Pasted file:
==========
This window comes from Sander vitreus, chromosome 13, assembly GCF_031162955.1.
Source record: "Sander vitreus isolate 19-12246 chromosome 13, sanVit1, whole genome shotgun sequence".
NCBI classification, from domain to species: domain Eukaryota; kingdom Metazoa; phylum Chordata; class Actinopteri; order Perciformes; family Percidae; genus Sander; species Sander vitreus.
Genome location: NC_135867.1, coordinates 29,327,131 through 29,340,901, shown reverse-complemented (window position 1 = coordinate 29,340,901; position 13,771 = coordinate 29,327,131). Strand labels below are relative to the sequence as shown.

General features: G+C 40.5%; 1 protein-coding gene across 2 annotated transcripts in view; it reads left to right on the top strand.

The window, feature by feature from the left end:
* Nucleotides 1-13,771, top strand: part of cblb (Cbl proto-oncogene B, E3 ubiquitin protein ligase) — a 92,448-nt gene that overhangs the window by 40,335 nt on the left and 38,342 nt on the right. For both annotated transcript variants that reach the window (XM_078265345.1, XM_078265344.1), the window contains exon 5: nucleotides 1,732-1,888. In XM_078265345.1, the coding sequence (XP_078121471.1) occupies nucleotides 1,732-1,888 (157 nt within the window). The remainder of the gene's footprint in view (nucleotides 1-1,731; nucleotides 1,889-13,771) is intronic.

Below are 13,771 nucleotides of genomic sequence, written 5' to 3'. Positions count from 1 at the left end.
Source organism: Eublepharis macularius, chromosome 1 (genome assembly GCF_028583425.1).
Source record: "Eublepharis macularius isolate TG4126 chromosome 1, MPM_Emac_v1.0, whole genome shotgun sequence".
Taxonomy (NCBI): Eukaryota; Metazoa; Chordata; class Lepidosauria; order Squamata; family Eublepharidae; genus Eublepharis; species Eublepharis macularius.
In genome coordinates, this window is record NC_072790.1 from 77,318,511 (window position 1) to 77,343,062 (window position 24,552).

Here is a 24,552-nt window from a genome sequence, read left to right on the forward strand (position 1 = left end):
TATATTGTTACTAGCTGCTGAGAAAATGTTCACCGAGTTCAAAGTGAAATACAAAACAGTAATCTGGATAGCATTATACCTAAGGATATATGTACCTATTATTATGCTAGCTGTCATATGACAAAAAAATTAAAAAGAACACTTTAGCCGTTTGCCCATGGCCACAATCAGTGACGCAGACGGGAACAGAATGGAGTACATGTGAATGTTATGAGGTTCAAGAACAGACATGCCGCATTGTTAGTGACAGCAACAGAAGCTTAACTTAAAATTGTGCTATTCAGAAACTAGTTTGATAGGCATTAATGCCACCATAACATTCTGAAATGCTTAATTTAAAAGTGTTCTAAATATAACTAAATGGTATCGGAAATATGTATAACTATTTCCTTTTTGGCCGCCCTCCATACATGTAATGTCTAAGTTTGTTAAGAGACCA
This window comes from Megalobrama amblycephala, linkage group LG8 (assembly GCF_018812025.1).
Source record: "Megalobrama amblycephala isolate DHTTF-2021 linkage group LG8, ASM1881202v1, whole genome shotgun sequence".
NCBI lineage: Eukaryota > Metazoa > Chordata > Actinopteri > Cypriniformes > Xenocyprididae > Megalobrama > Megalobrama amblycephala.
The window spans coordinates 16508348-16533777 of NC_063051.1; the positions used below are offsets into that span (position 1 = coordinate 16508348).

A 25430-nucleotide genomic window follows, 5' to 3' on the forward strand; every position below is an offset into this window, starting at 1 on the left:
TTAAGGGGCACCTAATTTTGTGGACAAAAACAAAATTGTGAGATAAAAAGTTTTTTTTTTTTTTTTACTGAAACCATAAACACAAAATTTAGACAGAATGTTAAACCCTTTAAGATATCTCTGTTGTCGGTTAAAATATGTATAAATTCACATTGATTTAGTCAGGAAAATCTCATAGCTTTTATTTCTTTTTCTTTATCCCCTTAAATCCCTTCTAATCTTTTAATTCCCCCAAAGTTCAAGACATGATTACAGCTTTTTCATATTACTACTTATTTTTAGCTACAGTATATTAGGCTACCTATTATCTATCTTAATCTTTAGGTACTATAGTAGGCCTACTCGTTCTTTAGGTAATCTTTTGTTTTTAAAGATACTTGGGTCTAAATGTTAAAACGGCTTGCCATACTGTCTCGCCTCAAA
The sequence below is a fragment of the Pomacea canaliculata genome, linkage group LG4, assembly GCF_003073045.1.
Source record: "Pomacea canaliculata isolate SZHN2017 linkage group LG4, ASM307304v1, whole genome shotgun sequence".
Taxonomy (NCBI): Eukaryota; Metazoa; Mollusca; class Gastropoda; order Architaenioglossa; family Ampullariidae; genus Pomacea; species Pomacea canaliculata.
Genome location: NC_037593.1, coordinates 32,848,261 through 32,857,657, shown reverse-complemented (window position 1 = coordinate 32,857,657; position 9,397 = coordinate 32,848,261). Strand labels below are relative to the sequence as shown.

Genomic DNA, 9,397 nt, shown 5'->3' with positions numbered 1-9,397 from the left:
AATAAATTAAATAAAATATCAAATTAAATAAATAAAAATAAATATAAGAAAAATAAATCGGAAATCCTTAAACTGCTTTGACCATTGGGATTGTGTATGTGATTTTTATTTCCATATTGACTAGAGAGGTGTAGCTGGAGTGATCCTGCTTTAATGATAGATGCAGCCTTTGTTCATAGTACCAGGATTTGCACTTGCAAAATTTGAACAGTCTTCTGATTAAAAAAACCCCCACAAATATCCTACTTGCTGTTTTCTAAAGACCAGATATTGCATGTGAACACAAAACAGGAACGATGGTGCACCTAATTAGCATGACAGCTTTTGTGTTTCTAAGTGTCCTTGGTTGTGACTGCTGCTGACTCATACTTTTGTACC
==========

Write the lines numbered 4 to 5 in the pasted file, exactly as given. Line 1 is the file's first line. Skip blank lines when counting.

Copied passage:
Genome location: NC_135867.1, coordinates 29,327,131 through 29,340,901, shown reverse-complemented (window position 1 = coordinate 29,340,901; position 13,771 = coordinate 29,327,131). Strand labels below are relative to the sequence as shown.

General features: G+C 40.5%; 1 protein-coding gene across 2 annotated transcripts in view; it reads left to right on the top strand.